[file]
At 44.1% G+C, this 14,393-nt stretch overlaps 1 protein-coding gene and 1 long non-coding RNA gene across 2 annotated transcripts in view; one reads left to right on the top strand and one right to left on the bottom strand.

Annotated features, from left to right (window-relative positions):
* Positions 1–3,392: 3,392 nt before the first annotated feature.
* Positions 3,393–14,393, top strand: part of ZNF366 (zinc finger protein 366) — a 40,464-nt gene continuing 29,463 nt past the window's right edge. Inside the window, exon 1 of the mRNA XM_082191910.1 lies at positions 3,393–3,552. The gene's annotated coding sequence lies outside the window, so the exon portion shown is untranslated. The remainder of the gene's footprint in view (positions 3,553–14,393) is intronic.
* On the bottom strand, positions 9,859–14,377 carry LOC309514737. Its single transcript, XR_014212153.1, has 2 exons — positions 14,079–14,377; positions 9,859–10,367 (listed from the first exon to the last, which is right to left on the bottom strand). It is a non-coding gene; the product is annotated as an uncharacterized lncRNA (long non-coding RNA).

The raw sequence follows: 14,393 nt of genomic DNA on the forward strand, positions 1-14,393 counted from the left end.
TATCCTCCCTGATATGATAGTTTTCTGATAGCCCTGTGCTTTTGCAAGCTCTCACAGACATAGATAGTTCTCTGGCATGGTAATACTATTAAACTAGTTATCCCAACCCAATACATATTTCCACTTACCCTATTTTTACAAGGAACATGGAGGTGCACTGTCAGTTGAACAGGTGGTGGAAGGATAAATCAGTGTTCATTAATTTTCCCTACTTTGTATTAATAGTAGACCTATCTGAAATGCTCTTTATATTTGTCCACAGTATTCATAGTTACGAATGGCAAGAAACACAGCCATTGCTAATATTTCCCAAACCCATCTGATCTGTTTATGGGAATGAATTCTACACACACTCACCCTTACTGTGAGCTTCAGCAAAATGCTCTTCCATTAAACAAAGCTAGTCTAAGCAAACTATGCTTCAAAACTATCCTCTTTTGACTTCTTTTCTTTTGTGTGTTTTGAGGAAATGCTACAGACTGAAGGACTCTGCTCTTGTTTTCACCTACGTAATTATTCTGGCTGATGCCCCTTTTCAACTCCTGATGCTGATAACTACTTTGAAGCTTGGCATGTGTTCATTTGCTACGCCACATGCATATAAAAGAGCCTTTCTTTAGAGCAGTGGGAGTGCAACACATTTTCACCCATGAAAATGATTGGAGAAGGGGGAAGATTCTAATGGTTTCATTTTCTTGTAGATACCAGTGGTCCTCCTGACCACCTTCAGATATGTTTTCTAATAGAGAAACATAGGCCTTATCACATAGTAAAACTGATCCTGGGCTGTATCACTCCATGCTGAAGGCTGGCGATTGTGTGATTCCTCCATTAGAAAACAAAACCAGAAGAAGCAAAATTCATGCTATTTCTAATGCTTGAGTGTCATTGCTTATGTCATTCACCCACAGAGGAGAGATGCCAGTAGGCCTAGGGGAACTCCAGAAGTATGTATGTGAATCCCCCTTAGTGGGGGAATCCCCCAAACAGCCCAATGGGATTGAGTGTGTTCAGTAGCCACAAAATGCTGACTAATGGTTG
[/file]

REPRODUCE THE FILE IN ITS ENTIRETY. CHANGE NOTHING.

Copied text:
At 44.1% G+C, this 14,393-nt stretch overlaps 1 protein-coding gene and 1 long non-coding RNA gene across 2 annotated transcripts in view; one reads left to right on the top strand and one right to left on the bottom strand.

Annotated features, from left to right (window-relative positions):
* Positions 1–3,392: 3,392 nt before the first annotated feature.
* Positions 3,393–14,393, top strand: part of ZNF366 (zinc finger protein 366) — a 40,464-nt gene continuing 29,463 nt past the window's right edge. Inside the window, exon 1 of the mRNA XM_082191910.1 lies at positions 3,393–3,552. The gene's annotated coding sequence lies outside the window, so the exon portion shown is untranslated. The remainder of the gene's footprint in view (positions 3,553–14,393) is intronic.
* On the bottom strand, positions 9,859–14,377 carry LOC309514737. Its single transcript, XR_014212153.1, has 2 exons — positions 14,079–14,377; positions 9,859–10,367 (listed from the first exon to the last, which is right to left on the bottom strand). It is a non-coding gene; the product is annotated as an uncharacterized lncRNA (long non-coding RNA).

The raw sequence follows: 14,393 nt of genomic DNA on the forward strand, positions 1-14,393 counted from the left end.
TATCCTCCCTGATATGATAGTTTTCTGATAGCCCTGTGCTTTTGCAAGCTCTCACAGACATAGATAGTTCTCTGGCATGGTAATACTATTAAACTAGTTATCCCAACCCAATACATATTTCCACTTACCCTATTTTTACAAGGAACATGGAGGTGCACTGTCAGTTGAACAGGTGGTGGAAGGATAAATCAGTGTTCATTAATTTTCCCTACTTTGTATTAATAGTAGACCTATCTGAAATGCTCTTTATATTTGTCCACAGTATTCATAGTTACGAATGGCAAGAAACACAGCCATTGCTAATATTTCCCAAACCCATCTGATCTGTTTATGGGAATGAATTCTACACACACTCACCCTTACTGTGAGCTTCAGCAAAATGCTCTTCCATTAAACAAAGCTAGTCTAAGCAAACTATGCTTCAAAACTATCCTCTTTTGACTTCTTTTCTTTTGTGTGTTTTGAGGAAATGCTACAGACTGAAGGACTCTGCTCTTGTTTTCACCTACGTAATTATTCTGGCTGATGCCCCTTTTCAACTCCTGATGCTGATAACTACTTTGAAGCTTGGCATGTGTTCATTTGCTACGCCACATGCATATAAAAGAGCCTTTCTTTAGAGCAGTGGGAGTGCAACACATTTTCACCCATGAAAATGATTGGAGAAGGGGGAAGATTCTAATGGTTTCATTTTCTTGTAGATACCAGTGGTCCTCCTGACCACCTTCAGATATGTTTTCTAATAGAGAAACATAGGCCTTATCACATAGTAAAACTGATCCTGGGCTGTATCACTCCATGCTGAAGGCTGGCGATTGTGTGATTCCTCCATTAGAAAACAAAACCAGAAGAAGCAAAATTCATGCTATTTCTAATGCTTGAGTGTCATTGCTTATGTCATTCACCCACAGAGGAGAGATGCCAGTAGGCCTAGGGGAACTCCAGAAGTATGTATGTGAATCCCCCTTAGTGGGGGAATCCCCCAAACAGCCCAATGGGATTGAGTGTGTTCAGTAGCCACAAAATGCTGACTAATGGTTG